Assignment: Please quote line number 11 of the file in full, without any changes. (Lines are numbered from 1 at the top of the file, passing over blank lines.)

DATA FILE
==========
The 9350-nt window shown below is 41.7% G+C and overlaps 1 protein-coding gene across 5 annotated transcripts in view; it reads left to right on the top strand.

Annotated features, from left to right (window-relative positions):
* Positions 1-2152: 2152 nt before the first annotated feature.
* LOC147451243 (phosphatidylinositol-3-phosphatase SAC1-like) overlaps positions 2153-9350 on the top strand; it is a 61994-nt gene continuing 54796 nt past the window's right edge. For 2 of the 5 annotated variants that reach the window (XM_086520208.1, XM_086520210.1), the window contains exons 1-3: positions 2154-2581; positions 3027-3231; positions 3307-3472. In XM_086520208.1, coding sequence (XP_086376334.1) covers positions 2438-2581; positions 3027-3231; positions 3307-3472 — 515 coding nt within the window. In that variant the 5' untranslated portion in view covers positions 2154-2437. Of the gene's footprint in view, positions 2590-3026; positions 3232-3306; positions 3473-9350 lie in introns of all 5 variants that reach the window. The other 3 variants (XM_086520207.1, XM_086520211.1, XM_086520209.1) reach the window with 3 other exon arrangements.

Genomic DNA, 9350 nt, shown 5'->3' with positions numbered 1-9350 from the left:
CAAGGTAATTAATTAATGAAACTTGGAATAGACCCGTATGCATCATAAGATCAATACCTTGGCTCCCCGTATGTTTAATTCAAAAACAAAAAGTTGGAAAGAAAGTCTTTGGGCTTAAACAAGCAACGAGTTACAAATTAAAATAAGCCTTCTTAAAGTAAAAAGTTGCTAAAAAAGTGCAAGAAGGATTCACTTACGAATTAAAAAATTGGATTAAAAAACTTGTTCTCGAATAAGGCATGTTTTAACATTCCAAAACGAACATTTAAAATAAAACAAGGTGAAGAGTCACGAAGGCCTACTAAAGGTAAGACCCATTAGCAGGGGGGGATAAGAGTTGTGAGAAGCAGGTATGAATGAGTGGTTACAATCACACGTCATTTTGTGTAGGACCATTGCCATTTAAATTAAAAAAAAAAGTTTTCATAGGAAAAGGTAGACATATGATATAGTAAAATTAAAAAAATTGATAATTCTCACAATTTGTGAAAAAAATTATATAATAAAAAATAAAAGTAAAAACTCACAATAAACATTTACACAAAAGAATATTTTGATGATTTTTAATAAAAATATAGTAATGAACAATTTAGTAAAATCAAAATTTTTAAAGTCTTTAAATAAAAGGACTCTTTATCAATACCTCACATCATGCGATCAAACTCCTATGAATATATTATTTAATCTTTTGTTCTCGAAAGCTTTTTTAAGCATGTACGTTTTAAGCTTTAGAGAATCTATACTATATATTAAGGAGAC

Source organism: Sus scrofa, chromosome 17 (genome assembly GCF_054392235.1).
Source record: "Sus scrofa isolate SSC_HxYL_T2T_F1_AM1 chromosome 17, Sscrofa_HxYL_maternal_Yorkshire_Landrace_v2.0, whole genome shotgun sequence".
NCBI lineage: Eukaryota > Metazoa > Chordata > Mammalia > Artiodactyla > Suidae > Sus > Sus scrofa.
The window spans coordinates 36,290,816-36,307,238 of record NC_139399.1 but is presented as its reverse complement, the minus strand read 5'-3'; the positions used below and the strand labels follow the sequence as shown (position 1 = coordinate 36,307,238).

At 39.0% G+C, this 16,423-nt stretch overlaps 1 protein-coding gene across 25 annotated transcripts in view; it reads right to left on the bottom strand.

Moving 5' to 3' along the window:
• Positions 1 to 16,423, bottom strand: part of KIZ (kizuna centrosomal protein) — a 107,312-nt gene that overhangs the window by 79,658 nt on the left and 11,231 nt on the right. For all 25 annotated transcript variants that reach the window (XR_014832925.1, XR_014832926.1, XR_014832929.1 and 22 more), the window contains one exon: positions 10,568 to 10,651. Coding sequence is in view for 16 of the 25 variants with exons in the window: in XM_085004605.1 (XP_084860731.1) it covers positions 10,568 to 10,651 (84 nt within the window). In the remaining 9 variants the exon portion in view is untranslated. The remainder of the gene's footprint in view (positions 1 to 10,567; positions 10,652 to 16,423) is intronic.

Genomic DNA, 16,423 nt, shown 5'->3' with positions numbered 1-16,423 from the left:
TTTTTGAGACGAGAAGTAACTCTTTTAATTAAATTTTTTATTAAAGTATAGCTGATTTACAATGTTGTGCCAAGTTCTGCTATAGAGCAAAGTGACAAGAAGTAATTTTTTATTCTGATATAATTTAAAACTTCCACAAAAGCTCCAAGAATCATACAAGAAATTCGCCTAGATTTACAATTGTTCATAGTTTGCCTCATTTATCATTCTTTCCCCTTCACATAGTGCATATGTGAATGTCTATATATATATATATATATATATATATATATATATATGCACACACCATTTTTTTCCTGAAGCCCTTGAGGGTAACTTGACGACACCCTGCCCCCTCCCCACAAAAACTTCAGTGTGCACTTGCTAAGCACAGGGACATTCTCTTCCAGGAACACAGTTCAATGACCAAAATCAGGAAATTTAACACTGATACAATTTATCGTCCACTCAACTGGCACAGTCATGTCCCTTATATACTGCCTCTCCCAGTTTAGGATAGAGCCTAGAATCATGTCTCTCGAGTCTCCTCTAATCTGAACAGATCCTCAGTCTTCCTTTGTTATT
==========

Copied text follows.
At 39.0% G+C, this 16,423-nt stretch overlaps 1 protein-coding gene across 25 annotated transcripts in view; it reads right to left on the bottom strand.